Born in Workington into an extremely religious household, artist Percy Kelly showed enthusiasm and talent for drawing from an early age. Although Kelly would later attract many well-placed admirers, including Winston Churchill and Princess Margaret, the artist resisted exhibiting work until 48 years of age.

Kelly was what we now might refer to as trans, although this is not a word Kelly used, instead referring to ‘a feminine side to my character which has been and still is a curse. No doubt if I had been normal, I might not have possessed the same creative spirit.  Married twice, it is reported that Kelly’s first marriage ended when ‘discovered’ wearing a dress.  This event and quote expresses some of the struggle that Kelly faced in acknowledging and living in the way they believed they should, even when this was at the heart of their creativity.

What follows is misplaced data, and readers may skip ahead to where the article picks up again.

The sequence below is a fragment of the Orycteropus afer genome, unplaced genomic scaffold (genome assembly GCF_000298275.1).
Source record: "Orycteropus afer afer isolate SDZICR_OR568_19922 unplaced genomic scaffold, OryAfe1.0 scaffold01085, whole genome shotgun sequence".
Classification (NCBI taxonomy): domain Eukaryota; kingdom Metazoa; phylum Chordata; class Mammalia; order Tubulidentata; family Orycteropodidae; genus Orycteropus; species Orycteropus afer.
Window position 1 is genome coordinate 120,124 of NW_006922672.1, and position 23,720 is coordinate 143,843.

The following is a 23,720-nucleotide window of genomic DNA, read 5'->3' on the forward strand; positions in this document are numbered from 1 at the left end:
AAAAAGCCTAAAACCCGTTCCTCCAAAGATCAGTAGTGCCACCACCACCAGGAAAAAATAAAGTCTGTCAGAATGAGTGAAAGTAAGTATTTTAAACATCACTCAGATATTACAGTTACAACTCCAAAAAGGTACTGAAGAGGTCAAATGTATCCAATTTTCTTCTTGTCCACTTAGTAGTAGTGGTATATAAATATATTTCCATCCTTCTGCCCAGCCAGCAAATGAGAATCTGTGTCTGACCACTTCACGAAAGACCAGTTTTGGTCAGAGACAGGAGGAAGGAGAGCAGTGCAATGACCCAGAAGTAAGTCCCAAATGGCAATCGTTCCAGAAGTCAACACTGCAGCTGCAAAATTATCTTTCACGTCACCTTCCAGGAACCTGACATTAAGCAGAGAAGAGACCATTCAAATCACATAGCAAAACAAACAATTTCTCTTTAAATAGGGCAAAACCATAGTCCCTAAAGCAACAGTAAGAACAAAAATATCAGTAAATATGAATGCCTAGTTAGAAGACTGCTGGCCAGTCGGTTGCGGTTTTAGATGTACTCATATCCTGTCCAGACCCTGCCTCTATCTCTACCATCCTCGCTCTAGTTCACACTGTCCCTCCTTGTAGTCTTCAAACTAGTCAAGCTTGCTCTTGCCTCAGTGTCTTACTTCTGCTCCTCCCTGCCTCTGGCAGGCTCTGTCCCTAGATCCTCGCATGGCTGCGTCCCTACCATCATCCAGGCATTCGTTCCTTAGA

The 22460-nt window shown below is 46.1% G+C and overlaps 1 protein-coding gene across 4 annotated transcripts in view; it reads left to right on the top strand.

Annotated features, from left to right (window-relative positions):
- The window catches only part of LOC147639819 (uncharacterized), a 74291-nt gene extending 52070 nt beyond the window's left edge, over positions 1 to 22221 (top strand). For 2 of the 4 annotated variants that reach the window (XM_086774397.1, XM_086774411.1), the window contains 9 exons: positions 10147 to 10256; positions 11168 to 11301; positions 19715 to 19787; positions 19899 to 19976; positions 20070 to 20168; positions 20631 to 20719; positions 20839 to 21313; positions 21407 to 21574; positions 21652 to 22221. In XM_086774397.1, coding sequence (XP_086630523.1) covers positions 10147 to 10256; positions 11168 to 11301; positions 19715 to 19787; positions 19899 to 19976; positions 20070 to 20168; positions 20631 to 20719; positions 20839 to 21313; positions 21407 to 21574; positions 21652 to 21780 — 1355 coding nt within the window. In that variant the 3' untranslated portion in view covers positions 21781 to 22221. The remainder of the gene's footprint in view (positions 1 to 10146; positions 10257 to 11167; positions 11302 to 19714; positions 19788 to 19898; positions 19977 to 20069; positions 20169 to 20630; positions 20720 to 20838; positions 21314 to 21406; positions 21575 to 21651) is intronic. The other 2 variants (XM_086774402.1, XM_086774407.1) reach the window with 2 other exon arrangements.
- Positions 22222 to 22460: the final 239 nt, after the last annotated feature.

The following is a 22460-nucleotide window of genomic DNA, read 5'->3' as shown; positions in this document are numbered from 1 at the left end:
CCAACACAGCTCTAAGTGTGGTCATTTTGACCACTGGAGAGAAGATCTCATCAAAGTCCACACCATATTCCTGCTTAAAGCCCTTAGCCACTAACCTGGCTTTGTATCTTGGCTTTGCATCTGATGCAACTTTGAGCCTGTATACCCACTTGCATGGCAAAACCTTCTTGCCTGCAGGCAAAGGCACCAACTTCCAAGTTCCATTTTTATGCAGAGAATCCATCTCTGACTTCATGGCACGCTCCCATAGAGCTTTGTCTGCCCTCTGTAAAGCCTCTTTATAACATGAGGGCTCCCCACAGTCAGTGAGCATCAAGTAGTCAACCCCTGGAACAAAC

Happily, in 1985, Kelly changed their name to Roberta Penelope and lived the remaining eight years of their life as a woman.  Eleven years after her death The Gender Recognition Act 2004 enabled people to legally change their gender.

Image: Roberta Penelope Kelly, 1980s. Image © Dr Rob David